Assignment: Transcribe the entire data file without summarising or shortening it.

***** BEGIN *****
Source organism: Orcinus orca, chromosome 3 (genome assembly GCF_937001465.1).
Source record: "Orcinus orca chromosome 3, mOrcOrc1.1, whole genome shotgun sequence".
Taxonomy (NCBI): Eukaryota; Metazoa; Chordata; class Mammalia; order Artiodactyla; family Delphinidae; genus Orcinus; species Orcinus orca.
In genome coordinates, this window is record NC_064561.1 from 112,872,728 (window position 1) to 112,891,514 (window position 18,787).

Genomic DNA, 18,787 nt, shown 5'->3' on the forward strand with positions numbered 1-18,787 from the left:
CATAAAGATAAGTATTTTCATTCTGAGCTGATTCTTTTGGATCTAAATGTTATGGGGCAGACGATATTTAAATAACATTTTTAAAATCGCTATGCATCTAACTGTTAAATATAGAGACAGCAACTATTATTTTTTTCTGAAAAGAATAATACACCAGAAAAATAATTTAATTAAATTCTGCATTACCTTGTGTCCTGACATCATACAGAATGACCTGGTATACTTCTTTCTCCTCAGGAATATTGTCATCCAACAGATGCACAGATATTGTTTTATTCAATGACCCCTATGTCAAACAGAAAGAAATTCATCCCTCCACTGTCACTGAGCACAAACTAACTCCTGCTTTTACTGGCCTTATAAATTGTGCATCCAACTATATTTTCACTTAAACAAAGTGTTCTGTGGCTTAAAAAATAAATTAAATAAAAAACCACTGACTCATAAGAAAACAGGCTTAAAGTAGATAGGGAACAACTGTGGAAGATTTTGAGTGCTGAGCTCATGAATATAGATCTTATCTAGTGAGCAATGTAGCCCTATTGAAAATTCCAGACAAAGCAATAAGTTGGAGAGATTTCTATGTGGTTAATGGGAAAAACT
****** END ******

Source organism: Orcinus orca, chromosome 3 (genome assembly GCF_937001465.1).
Source record: "Orcinus orca chromosome 3, mOrcOrc1.1, whole genome shotgun sequence".
Taxonomy (NCBI): Eukaryota; Metazoa; Chordata; class Mammalia; order Artiodactyla; family Delphinidae; genus Orcinus; species Orcinus orca.
In genome coordinates, this window is record NC_064561.1 from 112,872,728 (window position 1) to 112,891,514 (window position 18,787).

Genomic DNA, 18,787 nt, shown 5'->3' on the forward strand with positions numbered 1-18,787 from the left:
CATAAAGATAAGTATTTTCATTCTGAGCTGATTCTTTTGGATCTAAATGTTATGGGGCAGACGATATTTAAATAACATTTTTAAAATCGCTATGCATCTAACTGTTAAATATAGAGACAGCAACTATTATTTTTTTCTGAAAAGAATAATACACCAGAAAAATAATTTAATTAAATTCTGCATTACCTTGTGTCCTGACATCATACAGAATGACCTGGTATACTTCTTTCTCCTCAGGAATATTGTCATCCAACAGATGCACAGATATTGTTTTATTCAATGACCCCTATGTCAAACAGAAAGAAATTCATCCCTCCACTGTCACTGAGCACAAACTAACTCCTGCTTTTACTGGCCTTATAAATTGTGCATCCAACTATATTTTCACTTAAACAAAGTGTTCTGTGGCTTAAAAAATAAATTAAATAAAAAACCACTGACTCATAAGAAAACAGGCTTAAAGTAGATAGGGAACAACTGTGGAAGATTTTGAGTGCTGAGCTCATGAATATAGATCTTATCTAGTGAGCAATGTAGCCCTATTGAAAATTCCAGACAAAGCAATAAGTTGGAGAGATTTCTATGTGGTTAATGGGAAAAACT